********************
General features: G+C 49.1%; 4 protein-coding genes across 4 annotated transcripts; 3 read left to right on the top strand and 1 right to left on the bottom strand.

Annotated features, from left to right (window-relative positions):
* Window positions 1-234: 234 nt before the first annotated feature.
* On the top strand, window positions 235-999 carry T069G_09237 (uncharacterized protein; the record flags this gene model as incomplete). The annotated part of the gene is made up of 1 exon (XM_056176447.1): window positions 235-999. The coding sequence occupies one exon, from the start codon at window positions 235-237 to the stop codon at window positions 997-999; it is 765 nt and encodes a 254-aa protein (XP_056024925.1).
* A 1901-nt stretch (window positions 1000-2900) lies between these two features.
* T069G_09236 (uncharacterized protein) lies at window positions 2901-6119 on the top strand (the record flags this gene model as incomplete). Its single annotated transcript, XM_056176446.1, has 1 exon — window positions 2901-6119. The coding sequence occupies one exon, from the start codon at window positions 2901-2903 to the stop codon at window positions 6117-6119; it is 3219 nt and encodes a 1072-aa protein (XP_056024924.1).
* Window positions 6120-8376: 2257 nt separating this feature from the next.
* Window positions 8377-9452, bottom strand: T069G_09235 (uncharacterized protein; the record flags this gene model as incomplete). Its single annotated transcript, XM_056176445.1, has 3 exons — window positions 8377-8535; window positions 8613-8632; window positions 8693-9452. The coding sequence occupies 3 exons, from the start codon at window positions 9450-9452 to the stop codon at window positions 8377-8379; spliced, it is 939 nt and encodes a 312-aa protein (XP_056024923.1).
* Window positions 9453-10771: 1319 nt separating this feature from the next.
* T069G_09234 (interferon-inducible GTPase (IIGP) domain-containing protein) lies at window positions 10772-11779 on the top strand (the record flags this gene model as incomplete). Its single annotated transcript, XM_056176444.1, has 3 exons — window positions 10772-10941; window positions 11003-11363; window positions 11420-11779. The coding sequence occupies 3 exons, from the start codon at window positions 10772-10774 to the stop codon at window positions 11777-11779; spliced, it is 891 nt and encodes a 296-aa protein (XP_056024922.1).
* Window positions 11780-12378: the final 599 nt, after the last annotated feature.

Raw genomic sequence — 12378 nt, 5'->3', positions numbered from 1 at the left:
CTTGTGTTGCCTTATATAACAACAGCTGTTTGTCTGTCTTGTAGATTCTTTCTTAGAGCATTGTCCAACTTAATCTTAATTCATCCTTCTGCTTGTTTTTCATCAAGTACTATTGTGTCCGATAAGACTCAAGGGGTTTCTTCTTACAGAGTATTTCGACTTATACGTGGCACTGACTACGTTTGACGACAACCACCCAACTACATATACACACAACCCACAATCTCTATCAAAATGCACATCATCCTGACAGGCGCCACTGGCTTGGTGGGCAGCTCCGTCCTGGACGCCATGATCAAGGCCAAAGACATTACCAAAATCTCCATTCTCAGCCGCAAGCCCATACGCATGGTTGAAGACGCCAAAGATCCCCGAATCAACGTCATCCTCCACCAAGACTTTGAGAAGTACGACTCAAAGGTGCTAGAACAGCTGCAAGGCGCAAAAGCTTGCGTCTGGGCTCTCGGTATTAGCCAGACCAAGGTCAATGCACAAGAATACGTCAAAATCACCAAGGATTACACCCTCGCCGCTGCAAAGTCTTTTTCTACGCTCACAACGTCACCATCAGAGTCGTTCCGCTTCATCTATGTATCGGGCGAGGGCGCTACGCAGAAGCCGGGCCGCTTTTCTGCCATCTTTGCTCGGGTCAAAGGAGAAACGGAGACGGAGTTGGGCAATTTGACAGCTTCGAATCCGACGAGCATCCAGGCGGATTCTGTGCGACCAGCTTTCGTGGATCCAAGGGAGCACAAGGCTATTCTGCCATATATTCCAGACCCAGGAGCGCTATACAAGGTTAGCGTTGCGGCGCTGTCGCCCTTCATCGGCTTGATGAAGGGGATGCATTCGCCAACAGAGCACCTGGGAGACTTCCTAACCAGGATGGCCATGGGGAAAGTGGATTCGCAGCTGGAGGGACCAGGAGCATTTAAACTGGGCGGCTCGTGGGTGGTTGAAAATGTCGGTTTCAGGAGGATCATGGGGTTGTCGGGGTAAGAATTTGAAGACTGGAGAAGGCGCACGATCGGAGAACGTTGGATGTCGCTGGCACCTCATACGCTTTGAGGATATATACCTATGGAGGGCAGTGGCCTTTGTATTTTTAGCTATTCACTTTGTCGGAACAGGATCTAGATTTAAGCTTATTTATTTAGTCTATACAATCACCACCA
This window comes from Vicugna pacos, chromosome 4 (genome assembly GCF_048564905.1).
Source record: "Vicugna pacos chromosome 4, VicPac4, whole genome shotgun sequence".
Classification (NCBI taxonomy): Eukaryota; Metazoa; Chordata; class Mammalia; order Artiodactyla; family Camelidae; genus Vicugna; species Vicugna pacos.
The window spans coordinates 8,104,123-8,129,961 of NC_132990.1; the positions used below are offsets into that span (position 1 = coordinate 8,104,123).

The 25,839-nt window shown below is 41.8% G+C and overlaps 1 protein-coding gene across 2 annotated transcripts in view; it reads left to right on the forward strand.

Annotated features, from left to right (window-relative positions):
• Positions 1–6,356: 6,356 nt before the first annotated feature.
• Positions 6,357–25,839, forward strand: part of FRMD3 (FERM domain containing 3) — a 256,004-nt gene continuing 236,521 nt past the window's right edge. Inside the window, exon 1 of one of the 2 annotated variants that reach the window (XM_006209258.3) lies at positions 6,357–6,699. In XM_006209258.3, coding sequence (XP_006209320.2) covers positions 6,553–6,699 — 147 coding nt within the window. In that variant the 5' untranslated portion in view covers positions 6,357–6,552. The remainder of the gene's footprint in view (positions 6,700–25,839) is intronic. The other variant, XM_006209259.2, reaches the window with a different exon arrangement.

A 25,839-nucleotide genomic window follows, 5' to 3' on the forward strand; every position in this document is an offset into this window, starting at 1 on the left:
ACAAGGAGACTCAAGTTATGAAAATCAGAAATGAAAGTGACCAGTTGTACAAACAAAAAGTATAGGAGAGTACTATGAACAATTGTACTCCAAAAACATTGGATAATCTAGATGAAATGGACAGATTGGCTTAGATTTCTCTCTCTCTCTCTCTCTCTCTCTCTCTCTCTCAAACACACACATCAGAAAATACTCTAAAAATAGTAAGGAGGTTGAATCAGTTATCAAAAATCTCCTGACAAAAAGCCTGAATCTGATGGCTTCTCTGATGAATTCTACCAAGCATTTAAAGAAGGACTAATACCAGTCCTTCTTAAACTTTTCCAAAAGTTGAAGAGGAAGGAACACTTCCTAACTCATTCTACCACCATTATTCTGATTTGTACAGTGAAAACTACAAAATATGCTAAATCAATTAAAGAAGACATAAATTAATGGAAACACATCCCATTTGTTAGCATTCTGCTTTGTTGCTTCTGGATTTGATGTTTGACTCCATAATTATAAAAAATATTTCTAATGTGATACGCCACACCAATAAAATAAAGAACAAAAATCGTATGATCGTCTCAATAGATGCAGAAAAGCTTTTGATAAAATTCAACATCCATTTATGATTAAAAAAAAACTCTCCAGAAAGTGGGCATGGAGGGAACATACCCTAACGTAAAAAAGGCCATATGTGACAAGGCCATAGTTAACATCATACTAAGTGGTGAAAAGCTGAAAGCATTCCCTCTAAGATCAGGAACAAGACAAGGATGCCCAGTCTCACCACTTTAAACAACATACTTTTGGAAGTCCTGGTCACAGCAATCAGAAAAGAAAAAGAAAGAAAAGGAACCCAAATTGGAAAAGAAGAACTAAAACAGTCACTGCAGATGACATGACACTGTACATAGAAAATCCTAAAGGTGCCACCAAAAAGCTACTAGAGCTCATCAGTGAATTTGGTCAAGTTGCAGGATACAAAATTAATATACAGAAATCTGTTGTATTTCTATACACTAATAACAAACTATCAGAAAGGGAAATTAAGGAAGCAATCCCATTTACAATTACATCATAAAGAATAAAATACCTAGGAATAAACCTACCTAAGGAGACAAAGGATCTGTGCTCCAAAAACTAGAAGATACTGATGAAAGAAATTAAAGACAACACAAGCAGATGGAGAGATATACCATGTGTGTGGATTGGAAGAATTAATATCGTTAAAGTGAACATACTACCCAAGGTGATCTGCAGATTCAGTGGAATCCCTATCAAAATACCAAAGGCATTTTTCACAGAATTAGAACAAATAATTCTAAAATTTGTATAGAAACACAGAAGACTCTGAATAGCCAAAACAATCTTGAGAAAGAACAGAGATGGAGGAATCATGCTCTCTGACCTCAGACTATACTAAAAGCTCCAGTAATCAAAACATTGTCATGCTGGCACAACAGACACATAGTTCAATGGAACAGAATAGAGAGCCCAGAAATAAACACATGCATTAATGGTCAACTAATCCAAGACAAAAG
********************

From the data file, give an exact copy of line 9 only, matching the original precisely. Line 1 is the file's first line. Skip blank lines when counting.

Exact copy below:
* Window positions 9453-10771: 1319 nt separating this feature from the next.